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Nine from IBM – Wireless robots, emulator-friendly code, Ant . . .

Dec 28, 2004 — by Henry Kingman — from the LinuxDevices Archive
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IBM has published the following technical articles, tutorials, and downloads on its developerWorks Website. They cover a range of interesting (though not necessarily embedded) technical topics. Some require free registration. Enjoy . . . !


  • Rise and Evolvement of the Machines — Systems architect and engineer Judith Myerson explains the ins and outs of wireless robots: their components, their shortcomings, and how they can interact in a competitive or cooperative team within professional environments. Learn how smarter robots can relieve us of the most tedious — and dangerous - tasks.
  • Emulator-friendly Linux code — Computers have been emulating other computers for a long time, often to access a legacy application or to use applications written for a popular OS on a system with a more stable, responsive OS. As Linux grows in popularity, developers need to examine their options when planning binaries that will run on non-Linux systems.
  • Implications for Power Architecture — Major electronics companies have come together to form a new standards body focused on Power Architecture technology. Power.org will create and promote a family of standards, reference designs, and more. Here's a developer's-eye view of the future and implications for Power Architecture standardization.
  • Derby database development with Apache Ant — The open source Derby database engine provides developers with a powerful new tool for lightweight database development. Derby databases are file system based and portable across different types of systems. Because of this, a common strategy is to create databases at development time and ship them with the binary distribution as opposed to having it created on the fly.
  • Ant scripting with Groovy — The ubiquity and utility of Ant as a build tool for Java projects is virtually unsurpassed. Even Maven, the new, upstart utility in the build arena, owes much of its power to lessons learned from Ant. This article introduces Groovy's builder utility, which makes it especially easy to combine Groovy with Ant and Maven for more expressive and controllable builds.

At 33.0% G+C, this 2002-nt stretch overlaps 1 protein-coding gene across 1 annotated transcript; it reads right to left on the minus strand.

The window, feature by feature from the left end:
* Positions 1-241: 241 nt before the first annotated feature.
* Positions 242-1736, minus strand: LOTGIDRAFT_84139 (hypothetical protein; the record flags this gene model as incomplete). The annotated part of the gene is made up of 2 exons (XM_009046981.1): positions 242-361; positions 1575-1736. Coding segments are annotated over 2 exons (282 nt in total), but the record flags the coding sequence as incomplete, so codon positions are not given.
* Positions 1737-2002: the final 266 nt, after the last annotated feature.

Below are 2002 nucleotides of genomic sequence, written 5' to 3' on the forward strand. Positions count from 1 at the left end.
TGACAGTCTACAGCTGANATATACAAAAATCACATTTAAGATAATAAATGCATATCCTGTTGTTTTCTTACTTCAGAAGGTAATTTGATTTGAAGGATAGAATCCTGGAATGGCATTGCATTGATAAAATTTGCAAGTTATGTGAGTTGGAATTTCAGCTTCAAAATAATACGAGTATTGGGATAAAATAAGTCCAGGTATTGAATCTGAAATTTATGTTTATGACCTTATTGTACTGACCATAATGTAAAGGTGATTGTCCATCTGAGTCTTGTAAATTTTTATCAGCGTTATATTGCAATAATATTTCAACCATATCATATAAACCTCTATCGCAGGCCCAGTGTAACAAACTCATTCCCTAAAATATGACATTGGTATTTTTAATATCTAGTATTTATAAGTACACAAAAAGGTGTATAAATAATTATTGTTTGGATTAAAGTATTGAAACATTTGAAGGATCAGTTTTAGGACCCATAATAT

• HA Reliability for Your Messaging Middleware — In the second of five installments on implementing middleware in high availability configurations, learn how to install and configure IBM WebSphere MQ messaging middleware on a heartbeat cluster, providing failover capability in the event of a system malfunction.
  • Craft a load-balancing cluster with ClusterKnoppix — The cluster, a collection of computers that work together, is an important concept in leveraging computing resources because of its ability to transfer workload from an overloaded system (or node) to another system in the cluster. This article explains how to set up a load-balancing Linux cluster using Knoppix-based LiveCDs.
  • Geographically dispersed grid, Part 4This article wraps up the series, which has been examining performance challenges when a grid is distributed across a number of geographically dispersed sites.
  • Great moments in microprocessor history — The microprocessor changed the world: how did we get from the first 4-bit models in the 1970s to today's 64-bit multicore monsters? This article covers the history of the micro from the vacuum tube to today's dual-core multithreaded madness.


 
This article was originally published on LinuxDevices and has been donated to the open source community by QuinStreet Inc. Please visit LinuxToday.com for up-to-date news and articles about Linux and open source.

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